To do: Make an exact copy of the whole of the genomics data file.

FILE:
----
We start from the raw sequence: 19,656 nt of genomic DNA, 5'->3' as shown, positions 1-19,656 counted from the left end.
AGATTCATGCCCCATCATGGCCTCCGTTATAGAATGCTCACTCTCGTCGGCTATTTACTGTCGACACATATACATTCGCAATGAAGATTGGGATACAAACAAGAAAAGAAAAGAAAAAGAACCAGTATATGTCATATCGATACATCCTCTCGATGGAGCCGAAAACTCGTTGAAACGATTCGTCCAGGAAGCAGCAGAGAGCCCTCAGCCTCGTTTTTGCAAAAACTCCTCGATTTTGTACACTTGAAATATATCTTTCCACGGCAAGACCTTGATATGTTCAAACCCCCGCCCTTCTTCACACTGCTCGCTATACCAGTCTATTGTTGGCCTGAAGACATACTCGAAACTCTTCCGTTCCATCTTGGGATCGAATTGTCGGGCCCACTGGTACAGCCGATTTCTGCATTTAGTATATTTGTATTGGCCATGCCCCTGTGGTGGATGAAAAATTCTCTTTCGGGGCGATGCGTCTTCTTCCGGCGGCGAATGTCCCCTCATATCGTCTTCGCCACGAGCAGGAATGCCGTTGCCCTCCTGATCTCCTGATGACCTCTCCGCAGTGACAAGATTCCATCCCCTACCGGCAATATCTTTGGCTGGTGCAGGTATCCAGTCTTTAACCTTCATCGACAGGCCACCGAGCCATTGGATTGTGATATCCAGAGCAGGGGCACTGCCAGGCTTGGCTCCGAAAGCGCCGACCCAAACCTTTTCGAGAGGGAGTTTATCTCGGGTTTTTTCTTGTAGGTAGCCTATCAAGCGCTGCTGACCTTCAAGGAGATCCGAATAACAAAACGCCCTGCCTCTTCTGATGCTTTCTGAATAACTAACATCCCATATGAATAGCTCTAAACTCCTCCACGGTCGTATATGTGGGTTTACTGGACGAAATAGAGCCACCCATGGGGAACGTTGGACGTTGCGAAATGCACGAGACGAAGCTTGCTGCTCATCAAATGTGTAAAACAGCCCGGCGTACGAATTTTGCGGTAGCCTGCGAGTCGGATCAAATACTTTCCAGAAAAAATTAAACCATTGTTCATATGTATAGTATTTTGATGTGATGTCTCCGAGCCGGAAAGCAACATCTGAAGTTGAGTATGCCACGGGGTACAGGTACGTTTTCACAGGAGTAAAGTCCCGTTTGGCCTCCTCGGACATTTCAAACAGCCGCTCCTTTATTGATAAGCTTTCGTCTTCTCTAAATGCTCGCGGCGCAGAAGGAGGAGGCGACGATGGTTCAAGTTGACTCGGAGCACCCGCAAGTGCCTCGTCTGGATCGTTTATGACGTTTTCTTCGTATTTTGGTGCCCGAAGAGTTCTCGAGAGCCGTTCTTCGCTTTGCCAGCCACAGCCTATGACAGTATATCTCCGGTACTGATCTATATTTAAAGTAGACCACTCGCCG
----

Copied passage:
We start from the raw sequence: 19,656 nt of genomic DNA, 5'->3' as shown, positions 1-19,656 counted from the left end.
AGATTCATGCCCCATCATGGCCTCCGTTATAGAATGCTCACTCTCGTCGGCTATTTACTGTCGACACATATACATTCGCAATGAAGATTGGGATACAAACAAGAAAAGAAAAGAAAAAGAACCAGTATATGTCATATCGATACATCCTCTCGATGGAGCCGAAAACTCGTTGAAACGATTCGTCCAGGAAGCAGCAGAGAGCCCTCAGCCTCGTTTTTGCAAAAACTCCTCGATTTTGTACACTTGAAATATATCTTTCCACGGCAAGACCTTGATATGTTCAAACCCCCGCCCTTCTTCACACTGCTCGCTATACCAGTCTATTGTTGGCCTGAAGACATACTCGAAACTCTTCCGTTCCATCTTGGGATCGAATTGTCGGGCCCACTGGTACAGCCGATTTCTGCATTTAGTATATTTGTATTGGCCATGCCCCTGTGGTGGATGAAAAATTCTCTTTCGGGGCGATGCGTCTTCTTCCGGCGGCGAATGTCCCCTCATATCGTCTTCGCCACGAGCAGGAATGCCGTTGCCCTCCTGATCTCCTGATGACCTCTCCGCAGTGACAAGATTCCATCCCCTACCGGCAATATCTTTGGCTGGTGCAGGTATCCAGTCTTTAACCTTCATCGACAGGCCACCGAGCCATTGGATTGTGATATCCAGAGCAGGGGCACTGCCAGGCTTGGCTCCGAAAGCGCCGACCCAAACCTTTTCGAGAGGGAGTTTATCTCGGGTTTTTTCTTGTAGGTAGCCTATCAAGCGCTGCTGACCTTCAAGGAGATCCGAATAACAAAACGCCCTGCCTCTTCTGATGCTTTCTGAATAACTAACATCCCATATGAATAGCTCTAAACTCCTCCACGGTCGTATATGTGGGTTTACTGGACGAAATAGAGCCACCCATGGGGAACGTTGGACGTTGCGAAATGCACGAGACGAAGCTTGCTGCTCATCAAATGTGTAAAACAGCCCGGCGTACGAATTTTGCGGTAGCCTGCGAGTCGGATCAAATACTTTCCAGAAAAAATTAAACCATTGTTCATATGTATAGTATTTTGATGTGATGTCTCCGAGCCGGAAAGCAACATCTGAAGTTGAGTATGCCACGGGGTACAGGTACGTTTTCACAGGAGTAAAGTCCCGTTTGGCCTCCTCGGACATTTCAAACAGCCGCTCCTTTATTGATAAGCTTTCGTCTTCTCTAAATGCTCGCGGCGCAGAAGGAGGAGGCGACGATGGTTCAAGTTGACTCGGAGCACCCGCAAGTGCCTCGTCTGGATCGTTTATGACGTTTTCTTCGTATTTTGGTGCCCGAAGAGTTCTCGAGAGCCGTTCTTCGCTTTGCCAGCCACAGCCTATGACAGTATATCTCCGGTACTGATCTATATTTAAAGTAGACCACTCGCCG